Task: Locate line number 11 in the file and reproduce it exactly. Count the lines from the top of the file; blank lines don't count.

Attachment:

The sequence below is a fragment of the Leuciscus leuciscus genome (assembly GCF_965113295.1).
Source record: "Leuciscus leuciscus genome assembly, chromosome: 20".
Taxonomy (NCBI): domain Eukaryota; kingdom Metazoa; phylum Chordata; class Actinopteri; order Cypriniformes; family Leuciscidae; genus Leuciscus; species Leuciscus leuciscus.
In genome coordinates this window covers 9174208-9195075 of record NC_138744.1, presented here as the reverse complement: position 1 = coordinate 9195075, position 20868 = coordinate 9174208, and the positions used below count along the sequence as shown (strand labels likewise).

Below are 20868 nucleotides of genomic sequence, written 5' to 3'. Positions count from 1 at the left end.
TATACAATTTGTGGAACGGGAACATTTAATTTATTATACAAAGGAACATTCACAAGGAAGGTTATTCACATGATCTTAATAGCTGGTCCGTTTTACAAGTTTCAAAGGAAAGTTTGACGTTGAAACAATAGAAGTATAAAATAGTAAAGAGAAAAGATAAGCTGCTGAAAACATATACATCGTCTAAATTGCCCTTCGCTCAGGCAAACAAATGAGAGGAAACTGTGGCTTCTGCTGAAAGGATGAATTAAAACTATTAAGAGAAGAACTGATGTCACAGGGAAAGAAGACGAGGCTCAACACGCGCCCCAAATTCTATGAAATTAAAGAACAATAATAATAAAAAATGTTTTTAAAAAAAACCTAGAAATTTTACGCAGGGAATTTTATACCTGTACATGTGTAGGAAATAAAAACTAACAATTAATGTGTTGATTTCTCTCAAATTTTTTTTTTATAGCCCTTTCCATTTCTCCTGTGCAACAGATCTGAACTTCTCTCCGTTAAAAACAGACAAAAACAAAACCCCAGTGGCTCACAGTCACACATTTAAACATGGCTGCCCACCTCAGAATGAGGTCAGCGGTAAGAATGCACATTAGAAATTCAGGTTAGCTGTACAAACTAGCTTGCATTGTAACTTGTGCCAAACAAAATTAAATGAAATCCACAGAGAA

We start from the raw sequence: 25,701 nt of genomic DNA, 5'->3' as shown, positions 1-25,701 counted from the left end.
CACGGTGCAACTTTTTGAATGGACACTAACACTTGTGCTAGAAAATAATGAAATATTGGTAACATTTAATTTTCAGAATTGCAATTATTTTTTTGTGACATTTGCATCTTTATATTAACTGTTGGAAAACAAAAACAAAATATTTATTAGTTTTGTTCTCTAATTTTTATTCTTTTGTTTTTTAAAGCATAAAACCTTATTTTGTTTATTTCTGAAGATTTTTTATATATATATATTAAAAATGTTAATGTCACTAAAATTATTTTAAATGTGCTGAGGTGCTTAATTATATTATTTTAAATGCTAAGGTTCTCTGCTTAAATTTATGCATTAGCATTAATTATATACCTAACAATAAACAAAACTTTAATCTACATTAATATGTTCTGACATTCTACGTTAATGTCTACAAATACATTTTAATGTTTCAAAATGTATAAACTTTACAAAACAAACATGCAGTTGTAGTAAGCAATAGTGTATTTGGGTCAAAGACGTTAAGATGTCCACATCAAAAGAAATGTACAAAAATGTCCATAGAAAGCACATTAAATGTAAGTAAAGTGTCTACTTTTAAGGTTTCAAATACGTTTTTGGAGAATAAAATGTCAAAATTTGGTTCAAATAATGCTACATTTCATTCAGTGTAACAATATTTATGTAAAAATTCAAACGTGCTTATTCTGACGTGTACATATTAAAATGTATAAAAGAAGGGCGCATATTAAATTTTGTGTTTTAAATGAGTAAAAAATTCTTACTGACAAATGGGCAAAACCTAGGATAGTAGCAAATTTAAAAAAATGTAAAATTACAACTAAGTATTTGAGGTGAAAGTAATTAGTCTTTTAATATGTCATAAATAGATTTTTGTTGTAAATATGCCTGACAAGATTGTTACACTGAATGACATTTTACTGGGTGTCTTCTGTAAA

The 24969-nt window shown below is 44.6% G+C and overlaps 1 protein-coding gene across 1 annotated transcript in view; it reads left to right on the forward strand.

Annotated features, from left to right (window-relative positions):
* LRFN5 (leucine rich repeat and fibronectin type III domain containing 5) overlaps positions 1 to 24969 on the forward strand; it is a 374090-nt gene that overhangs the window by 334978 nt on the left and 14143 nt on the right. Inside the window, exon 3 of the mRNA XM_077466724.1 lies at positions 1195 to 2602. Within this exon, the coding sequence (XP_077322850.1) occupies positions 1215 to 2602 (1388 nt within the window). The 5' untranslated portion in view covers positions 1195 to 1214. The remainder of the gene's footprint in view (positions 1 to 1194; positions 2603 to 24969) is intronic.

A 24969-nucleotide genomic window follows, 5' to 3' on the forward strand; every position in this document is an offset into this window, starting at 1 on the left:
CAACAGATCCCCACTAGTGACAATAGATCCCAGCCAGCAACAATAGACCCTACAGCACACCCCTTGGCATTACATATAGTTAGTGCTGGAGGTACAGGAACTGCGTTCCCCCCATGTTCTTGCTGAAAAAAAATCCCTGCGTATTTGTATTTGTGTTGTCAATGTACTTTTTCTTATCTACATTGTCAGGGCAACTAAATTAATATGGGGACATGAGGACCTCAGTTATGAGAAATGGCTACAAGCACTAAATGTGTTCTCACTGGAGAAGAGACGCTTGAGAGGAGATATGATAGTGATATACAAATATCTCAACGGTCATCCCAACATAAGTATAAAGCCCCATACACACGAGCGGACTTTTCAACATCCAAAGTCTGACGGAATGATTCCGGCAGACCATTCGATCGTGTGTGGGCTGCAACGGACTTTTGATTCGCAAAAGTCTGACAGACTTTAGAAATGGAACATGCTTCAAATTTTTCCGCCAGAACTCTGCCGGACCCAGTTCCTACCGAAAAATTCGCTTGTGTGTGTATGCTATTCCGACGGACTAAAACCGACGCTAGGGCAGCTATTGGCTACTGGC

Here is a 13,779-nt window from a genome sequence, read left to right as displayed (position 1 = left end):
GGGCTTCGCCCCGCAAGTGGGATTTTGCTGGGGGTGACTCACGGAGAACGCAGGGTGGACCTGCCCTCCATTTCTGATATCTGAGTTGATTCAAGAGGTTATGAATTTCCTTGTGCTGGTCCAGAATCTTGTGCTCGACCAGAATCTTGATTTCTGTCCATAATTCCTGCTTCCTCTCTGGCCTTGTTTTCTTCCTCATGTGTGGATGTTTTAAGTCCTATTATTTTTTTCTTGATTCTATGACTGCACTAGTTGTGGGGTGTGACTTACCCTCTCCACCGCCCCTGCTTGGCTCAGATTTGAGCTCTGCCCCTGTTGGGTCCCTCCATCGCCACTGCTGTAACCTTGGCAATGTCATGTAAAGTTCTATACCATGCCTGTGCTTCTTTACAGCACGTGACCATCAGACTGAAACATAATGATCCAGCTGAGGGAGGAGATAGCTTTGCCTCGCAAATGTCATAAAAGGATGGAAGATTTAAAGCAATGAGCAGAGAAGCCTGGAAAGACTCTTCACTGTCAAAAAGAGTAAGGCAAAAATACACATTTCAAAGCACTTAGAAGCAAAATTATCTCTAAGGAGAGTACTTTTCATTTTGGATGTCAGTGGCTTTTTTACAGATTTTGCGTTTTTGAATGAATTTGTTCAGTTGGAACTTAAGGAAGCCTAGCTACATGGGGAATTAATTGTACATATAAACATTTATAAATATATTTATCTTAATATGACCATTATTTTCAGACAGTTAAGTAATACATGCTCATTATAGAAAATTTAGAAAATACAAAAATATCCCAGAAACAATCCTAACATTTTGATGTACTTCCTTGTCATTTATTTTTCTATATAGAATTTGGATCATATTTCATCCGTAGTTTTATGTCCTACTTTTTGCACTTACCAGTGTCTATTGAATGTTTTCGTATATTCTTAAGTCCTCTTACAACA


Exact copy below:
* LRFN5 (leucine rich repeat and fibronectin type III domain containing 5) overlaps positions 1 to 24969 on the forward strand; it is a 374090-nt gene that overhangs the window by 334978 nt on the left and 14143 nt on the right. Inside the window, exon 3 of the mRNA XM_077466724.1 lies at positions 1195 to 2602. Within this exon, the coding sequence (XP_077322850.1) occupies positions 1215 to 2602 (1388 nt within the window). The 5' untranslated portion in view covers positions 1195 to 1214. The remainder of the gene's footprint in view (positions 1 to 1194; positions 2603 to 24969) is intronic.